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The Obscure Nominee : Supreme Court: The selection used to be a very personal decision of the President. Today, politically sensitive advisers do the job.

July 29, 1990|David M. O'Brien | David M. O'Brien is a professor at the University of Virginia and the author of "Storm Center: The Supreme Court in American Politics" (Norton) and of a two-volume work, "Constitutional Law and Politics," to be published later this year

CHARLOTTESVILLE, VA. — Far from bold leadership, President George Bush made a cautiously calculated choice in naming Judge David H. Souter to succeed Justice William J. Brennan Jr. The President knows that virtually anyone he might nominate will push the U.S. Supreme Court in even more sharply conservative directions on abortion, affirmative action and a few other issues where Brennan has been able to maintain bare majorities in support of individual rights.

Once again, Bush distanced himself from his popular predecessor by disclaiming that his nominee passed any "litmus test." Whereas Ronald Reagan made judgeships symbols and instruments of his presidential power, Bush aims to avoid conflict and win reelection. Like other past Republican Presidents in political trouble and confronted with making a tough appointment, Bush appeals to the professionalism of his obscure nominee. In short, Bush punts.

The President, to be sure, contrived to inspire confidence by announcing his choice just three days after Brennan brought to an end 34 years of service on the court. Few Presidents have moved so quickly. Most wait a month or more before announcing their decisions. But Lyndon B. Johnson holds the record for speed: He named his solicitor general, Thurgood Marshall, just a day after Justice Tom C. Clark resigned.

At their own peril, Presidents race ahead before fully checking their nominees' qualifications and backgrounds. Reagan learned that in 1987, when searching to replace retiring Justice Lewis F. Powell Jr. At the time, Powell was considered pivotal, because he cast the crucial vote for upholding abortion and affirmative-action programs. Unlike Bush, however, Reagan stuck to his ideological guns. After the Senate overwhelmingly rejected his first nominee, Judge Robert H. Bork, the President hastily pressed ahead by naming Judge Douglas H. Ginsburg, instead of the low-key and solidly conservative federal Judge Anthony M. Kennedy. Only when Ginsburg was forced to withdraw, amid revelations that he had smoked marijuana, did Reagan settle on Kennedy.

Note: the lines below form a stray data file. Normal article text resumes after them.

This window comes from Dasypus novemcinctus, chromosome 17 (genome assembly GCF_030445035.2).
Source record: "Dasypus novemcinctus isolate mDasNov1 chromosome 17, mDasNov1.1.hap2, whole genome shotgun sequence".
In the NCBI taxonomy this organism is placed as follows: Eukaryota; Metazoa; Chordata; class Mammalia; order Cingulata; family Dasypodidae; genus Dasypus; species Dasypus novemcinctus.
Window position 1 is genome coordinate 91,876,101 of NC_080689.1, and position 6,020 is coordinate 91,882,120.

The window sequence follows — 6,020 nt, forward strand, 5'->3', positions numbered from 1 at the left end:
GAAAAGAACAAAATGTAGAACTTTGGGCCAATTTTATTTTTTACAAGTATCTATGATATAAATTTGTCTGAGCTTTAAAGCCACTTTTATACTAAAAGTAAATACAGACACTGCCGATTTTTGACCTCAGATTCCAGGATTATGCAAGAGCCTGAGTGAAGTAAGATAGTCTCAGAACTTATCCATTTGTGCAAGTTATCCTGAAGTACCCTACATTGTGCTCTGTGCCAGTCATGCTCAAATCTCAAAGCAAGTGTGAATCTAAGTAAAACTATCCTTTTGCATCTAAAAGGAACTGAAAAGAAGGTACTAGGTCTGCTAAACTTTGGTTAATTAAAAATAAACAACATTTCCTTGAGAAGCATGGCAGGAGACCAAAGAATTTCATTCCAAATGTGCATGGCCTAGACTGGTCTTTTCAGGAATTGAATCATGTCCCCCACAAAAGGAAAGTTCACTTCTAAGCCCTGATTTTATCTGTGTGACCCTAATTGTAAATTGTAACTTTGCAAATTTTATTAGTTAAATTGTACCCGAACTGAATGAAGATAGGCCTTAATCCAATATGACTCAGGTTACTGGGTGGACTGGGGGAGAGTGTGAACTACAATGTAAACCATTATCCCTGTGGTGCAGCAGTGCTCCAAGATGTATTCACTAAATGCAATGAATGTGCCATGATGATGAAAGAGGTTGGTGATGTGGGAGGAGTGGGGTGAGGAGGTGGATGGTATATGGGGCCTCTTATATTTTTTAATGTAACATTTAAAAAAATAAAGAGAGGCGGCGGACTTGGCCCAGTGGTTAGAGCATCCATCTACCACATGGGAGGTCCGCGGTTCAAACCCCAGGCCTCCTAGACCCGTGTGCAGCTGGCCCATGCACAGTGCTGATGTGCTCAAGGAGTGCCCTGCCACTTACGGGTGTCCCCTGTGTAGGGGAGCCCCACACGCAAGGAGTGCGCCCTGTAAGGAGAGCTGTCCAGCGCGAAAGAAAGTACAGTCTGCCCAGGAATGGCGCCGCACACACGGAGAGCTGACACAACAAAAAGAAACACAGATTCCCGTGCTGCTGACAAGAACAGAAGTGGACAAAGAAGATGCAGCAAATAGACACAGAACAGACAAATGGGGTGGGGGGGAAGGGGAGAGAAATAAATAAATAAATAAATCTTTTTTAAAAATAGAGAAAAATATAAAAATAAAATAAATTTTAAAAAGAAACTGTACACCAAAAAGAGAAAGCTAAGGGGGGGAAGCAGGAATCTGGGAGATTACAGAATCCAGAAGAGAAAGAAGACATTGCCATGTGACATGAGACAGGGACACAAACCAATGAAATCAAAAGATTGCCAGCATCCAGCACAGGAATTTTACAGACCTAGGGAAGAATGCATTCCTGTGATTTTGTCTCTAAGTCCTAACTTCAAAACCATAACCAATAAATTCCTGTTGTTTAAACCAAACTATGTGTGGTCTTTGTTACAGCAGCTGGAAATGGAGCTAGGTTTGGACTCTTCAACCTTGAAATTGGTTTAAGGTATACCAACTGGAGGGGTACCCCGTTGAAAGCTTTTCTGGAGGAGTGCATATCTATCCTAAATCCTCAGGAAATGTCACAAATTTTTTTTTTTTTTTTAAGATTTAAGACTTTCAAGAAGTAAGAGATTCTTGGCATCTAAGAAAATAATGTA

However swift, Bush's move also lacks the self-assurance of a Reagan or a Franklin D. Roosevelt. In 1937, F.D.R. retaliated against the court for overturning, by 5-4 votes, much of his New Deal program. He proposed to enlarge the number of justices from nine to 15, thereby securing a majority favorable to him. Then, surprisingly, a justice changed his mind and the court upheld, by a 5-4 margin, major pieces of New Deal legislation. That contributed to the Senate's defeat of his "court-packing plan," but F.D.R. remained vindictive and committed to turning the court in new directions. When he got the first of eight chances to fill vacancies, Roosevelt named Sen. Hugo L. Black, who had led the fight for the court expansion and was one of the court's sharpest critics. Unlike Bush, Roosevelt was not content to "let things happen."

Bush, moreover, runs the risk that something unexpected about Souter may turn up. He is banking on the investigation conducted by the American Bar Assn. six months ago, when Bush put Souter on the U.S. Court of Appeals for the First Circuit. Souter was rated "well qualified."

But Richard M. Nixon made that mistake by too quickly jumping to G. Harrold Carswell in 1970. Although sailing through the confirmation process to a seat on the appellate bench, Carswell was roasted in the Senate when shortly after his nomination to the court, certain racist speeches he'd made decades earlier were discovered.

While denying that his nominee is "Bush-league," the President nevertheless picked a little known (and hence presumably non-controversial) conservative. In passing over more qualified and experienced candidates, he feared the possibility of his and their becoming embroiled in a heated debate over abortion and other emotional social issues.

Nor is Bush the first to adopt such a tactic. John F. Kennedy elevated Arthur J. Goldberg and Byron R. White from within the ranks of his Administration over more qualified jurists. When trying to fill a vacancy in 1930, Herbert H. Hoover picked an ostensibly non-controversial conservative appellate judge, John J. Parker, over the widely respected Benjamin N. Cardozo. But controversy soon erupted over Parker's record and potential hostility toward blacks and labor. Following Parker's embarrassing defeat, Hoover was virtually forced to give Cardozo his next appointment.

Souter may indeed offer Bush a politically expedient way of avoiding political conflict. At age 50, single and on the federal bench fewer than four months, he has written no opinions for liberals or conservatives to scrutinize. That was undoubtedly attractive to Bush, but that is not all there is to his nomination.

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